In the past two years, more than 100,000 16 and 17 year olds in North Carolina have registered to vote. Of course they can't actually cast a ballot until they turn 18, but North Carolina is one of just five states that allows teenagers to "pre-register" and the only state that requires local elections offices to conduct voter registration drives in public high schools.
The non-partisan group Democracy
Now North Carolina pushed for the program to counter a history of poor voter participation in North Carolina.
"Many, many families have parents who are not voters and the kids pick that up and it goes on generation after generation," says Democracy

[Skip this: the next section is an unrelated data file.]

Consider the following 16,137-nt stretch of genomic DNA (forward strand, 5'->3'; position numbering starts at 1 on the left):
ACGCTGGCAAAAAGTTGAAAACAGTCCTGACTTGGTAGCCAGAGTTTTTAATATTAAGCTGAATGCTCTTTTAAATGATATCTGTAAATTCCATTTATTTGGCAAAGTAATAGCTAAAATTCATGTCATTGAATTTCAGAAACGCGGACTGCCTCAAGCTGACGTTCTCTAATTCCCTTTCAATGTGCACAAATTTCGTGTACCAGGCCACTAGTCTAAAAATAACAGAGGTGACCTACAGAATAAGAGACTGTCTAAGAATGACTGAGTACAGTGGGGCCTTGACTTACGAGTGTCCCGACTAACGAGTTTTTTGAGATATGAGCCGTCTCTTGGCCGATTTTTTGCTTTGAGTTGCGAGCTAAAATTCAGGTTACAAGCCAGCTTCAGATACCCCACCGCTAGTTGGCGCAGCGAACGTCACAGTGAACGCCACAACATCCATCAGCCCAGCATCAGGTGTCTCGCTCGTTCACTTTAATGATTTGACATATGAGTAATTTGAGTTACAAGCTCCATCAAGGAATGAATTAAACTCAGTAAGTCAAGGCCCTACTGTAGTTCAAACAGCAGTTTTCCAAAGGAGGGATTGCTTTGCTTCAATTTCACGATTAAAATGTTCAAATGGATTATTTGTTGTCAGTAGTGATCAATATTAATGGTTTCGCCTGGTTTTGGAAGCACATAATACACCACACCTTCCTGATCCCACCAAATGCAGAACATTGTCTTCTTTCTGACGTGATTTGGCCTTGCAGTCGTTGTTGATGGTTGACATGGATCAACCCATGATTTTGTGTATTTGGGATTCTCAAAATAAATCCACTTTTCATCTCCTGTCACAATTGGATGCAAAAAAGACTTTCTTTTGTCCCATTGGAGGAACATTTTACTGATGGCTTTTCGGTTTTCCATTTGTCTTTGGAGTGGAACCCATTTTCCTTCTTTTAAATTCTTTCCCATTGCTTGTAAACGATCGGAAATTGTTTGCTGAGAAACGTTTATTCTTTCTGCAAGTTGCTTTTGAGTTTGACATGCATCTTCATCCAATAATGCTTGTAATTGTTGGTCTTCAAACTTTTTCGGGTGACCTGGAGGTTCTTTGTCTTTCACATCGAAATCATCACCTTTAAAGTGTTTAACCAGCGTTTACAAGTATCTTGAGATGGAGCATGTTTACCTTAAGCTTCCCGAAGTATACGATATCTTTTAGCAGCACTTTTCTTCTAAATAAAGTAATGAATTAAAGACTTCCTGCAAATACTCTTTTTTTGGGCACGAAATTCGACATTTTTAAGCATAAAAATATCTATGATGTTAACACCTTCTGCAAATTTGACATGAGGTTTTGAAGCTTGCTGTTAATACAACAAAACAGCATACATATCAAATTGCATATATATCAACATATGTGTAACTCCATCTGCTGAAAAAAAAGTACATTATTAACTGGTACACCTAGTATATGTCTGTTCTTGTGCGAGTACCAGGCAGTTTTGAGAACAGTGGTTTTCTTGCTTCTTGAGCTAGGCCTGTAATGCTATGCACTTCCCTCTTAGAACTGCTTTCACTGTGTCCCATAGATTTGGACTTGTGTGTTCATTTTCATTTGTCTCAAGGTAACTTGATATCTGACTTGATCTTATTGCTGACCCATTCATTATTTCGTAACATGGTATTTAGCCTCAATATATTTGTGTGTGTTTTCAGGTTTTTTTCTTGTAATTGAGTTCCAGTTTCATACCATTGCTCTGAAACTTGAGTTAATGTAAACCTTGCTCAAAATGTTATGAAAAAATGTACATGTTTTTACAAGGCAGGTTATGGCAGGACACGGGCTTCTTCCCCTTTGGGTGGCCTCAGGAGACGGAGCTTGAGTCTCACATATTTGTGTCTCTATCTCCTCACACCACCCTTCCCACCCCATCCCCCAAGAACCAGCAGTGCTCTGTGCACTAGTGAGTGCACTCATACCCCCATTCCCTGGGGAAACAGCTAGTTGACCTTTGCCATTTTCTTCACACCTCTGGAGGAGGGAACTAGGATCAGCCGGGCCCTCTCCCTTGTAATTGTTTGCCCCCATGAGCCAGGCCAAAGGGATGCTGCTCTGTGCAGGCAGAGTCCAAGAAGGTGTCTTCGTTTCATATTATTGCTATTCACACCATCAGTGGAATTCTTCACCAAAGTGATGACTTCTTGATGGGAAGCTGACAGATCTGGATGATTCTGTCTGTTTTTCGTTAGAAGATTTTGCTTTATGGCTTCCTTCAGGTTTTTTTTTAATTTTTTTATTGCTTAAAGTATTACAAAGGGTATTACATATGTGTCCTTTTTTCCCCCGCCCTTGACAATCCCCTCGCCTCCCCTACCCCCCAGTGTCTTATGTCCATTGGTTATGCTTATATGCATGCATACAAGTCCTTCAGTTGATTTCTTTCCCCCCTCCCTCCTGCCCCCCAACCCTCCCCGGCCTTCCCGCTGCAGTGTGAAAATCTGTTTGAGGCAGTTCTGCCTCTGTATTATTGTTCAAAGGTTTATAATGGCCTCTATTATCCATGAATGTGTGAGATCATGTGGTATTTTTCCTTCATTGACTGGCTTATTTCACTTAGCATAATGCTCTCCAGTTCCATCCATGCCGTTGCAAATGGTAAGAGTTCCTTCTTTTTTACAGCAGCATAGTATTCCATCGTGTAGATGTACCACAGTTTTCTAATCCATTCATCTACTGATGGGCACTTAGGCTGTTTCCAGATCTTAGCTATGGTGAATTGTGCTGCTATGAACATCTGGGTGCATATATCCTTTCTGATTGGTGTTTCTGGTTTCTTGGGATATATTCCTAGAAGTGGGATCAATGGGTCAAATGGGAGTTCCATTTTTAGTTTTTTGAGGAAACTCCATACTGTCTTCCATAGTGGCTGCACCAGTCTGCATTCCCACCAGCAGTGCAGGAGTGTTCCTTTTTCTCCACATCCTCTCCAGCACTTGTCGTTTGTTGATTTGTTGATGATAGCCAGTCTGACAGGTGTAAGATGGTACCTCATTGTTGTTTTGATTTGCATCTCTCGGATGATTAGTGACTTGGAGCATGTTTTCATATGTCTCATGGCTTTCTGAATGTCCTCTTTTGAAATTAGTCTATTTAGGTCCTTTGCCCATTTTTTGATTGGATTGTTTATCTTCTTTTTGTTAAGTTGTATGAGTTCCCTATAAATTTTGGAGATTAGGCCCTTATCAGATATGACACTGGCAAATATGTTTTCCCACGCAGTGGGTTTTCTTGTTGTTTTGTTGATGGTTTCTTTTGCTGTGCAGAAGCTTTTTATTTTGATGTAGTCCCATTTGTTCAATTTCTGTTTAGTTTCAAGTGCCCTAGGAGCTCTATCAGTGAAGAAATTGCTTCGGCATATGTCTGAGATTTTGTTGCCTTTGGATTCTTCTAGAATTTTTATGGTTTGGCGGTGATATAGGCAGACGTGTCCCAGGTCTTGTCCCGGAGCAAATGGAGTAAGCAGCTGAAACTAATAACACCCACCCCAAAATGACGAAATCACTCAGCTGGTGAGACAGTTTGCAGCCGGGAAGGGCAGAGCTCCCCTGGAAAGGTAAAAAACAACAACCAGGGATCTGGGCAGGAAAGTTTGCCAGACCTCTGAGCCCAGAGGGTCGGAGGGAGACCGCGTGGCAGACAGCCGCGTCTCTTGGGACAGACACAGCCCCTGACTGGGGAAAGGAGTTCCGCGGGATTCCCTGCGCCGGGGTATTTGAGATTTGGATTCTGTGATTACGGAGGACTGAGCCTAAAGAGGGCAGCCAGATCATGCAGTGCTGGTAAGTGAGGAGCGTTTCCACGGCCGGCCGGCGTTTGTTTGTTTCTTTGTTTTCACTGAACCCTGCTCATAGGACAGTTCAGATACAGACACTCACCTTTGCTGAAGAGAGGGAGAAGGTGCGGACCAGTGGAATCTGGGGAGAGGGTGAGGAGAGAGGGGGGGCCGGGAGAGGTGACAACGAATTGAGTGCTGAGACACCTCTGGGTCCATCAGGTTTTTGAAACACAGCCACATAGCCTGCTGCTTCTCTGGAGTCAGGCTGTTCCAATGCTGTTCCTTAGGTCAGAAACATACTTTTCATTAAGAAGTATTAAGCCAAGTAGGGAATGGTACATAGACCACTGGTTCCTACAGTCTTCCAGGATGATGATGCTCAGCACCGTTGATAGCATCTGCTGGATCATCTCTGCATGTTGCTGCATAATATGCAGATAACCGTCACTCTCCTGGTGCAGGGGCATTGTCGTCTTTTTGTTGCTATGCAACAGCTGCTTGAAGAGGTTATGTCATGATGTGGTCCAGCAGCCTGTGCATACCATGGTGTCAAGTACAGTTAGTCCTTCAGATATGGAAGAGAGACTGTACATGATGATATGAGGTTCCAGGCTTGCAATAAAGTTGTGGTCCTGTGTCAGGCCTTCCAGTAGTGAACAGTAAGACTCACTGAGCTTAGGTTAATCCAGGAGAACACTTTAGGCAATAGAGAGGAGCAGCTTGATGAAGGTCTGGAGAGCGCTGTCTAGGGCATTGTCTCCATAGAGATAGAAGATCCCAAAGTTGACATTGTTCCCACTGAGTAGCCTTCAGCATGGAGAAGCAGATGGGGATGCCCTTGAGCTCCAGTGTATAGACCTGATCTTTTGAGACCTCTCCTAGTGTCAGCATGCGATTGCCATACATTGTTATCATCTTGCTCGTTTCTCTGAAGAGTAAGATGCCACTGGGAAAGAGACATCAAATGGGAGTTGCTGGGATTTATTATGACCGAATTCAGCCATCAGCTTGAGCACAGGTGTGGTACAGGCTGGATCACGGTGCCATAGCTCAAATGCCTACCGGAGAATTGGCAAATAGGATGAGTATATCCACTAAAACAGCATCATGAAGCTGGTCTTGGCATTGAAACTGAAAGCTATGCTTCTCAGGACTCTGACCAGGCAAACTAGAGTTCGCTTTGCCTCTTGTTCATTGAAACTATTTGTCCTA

Now North Carolina director Bob Hall. "We're trying to break that cycle by having young people recognize that they have a voice. Let's let them sign up and become voters. They may be the first ones in their family."
Hall says about 60,000 youth who "pre-registered" since the law took effect in 2010 have now come of age and will be eligible to vote in November. That's a large enough group to be an attractive target for candidates in tight local races. But they're also a pretty split voting block, with 30 percent identifying as Democrat, 30 percent Republican and nearly 40 percent refusing to identify with any party.
The state's teenage voter rolls will see another big boost this month -- state law requires all county boards of election to do voter registration drives in public high schools during September.